Comparative Party Systems and Electoral Behavior (POLS 404)

2022 Fall
Faculty of Arts and Social Sciences
Political Science(POLS)
Mert Moral,
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SPS101 SPS102
Formal lecture,Seminar,On-line task/distance
Interactive,Learner centered,Communicative,Discussion based learning,Task based learning
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This course is designed to introduce undergraduate students to theories and facts about political parties, comparative political party systems, interest or pressure groups, and interest group systems. The objective of the course is to teach students how organized political action takes shape, and how such action influence the structure of party and interest group systems.


The main objective of this course is to introduce undergraduate and graduate students to the classical and contemporary literatures on party and electoral politics in established democracies to seek answers to the following questions: What and whose policy and ideological positions do political parties represent? Are party systems plastic or do they allow ``new'' parties to be represented in legislatures? Who are such new political actors in representative democracies and what alternatives do they present to their constituents? How and to what extent legislative elections serve as a means of popular control over policy-making? How do individuals make their decisions to turn out and vote for particular parties/candidates, and what are the behavioral, instrumental, expressive, and strategic determinants of their behavior?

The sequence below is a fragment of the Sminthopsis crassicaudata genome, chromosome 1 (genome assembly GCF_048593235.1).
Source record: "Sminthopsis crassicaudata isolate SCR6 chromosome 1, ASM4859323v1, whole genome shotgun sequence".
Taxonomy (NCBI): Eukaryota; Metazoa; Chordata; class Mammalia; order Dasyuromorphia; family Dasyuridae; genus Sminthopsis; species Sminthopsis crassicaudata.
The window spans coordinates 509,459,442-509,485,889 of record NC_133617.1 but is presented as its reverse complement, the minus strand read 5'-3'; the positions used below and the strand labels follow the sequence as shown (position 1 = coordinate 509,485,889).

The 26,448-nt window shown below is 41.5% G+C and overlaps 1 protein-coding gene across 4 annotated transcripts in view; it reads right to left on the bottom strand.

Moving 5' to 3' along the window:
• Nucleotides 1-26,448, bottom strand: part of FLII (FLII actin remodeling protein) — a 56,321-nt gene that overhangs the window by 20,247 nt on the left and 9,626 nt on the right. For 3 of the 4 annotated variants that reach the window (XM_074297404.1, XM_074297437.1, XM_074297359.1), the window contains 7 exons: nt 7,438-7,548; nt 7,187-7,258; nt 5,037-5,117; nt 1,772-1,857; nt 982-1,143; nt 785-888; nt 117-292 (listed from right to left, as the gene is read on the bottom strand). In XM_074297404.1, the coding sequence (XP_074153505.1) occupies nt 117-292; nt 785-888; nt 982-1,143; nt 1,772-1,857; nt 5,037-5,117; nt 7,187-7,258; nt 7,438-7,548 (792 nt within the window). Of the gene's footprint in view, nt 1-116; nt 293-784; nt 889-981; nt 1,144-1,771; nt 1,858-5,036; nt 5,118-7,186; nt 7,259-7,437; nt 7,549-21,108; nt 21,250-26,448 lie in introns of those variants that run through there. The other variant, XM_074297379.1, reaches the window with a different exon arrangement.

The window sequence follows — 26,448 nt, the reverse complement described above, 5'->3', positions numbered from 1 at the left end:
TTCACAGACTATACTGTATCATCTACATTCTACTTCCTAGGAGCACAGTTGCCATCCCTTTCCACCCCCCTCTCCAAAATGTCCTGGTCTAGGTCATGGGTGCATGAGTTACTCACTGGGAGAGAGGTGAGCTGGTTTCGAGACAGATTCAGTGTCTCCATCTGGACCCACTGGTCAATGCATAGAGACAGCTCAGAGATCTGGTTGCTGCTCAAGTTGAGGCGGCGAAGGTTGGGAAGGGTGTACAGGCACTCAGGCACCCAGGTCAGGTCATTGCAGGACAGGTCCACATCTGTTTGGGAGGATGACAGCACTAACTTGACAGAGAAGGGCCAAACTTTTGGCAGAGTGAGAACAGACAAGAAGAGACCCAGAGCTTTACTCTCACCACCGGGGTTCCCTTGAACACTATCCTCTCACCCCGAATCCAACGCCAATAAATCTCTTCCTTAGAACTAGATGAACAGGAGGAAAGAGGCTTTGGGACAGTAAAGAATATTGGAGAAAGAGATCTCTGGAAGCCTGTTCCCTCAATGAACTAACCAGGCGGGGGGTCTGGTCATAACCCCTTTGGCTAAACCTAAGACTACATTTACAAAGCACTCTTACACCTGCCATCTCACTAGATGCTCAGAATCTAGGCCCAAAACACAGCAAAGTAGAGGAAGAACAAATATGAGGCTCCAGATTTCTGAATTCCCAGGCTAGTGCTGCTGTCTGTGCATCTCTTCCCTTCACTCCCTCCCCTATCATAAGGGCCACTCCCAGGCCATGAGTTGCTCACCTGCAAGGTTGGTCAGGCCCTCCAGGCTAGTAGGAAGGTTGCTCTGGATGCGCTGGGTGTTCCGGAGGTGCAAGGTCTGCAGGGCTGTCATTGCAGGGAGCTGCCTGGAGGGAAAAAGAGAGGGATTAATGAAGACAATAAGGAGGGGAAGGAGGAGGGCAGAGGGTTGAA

• Upon completion of this course, the students will have a thorough understanding of the roles institutional and political contexts, and socio-demographic factors play in shaping party competition and individual behavior; historical, institutional, and ideological origins of political parties; and the roles of elections and representative democracy in translating public choice into public policy.
  • Over the course of the semester, we will first examine several important roles political parties play in representative democracies, and the institutional and sociological explanations of their origins in Western European democracies.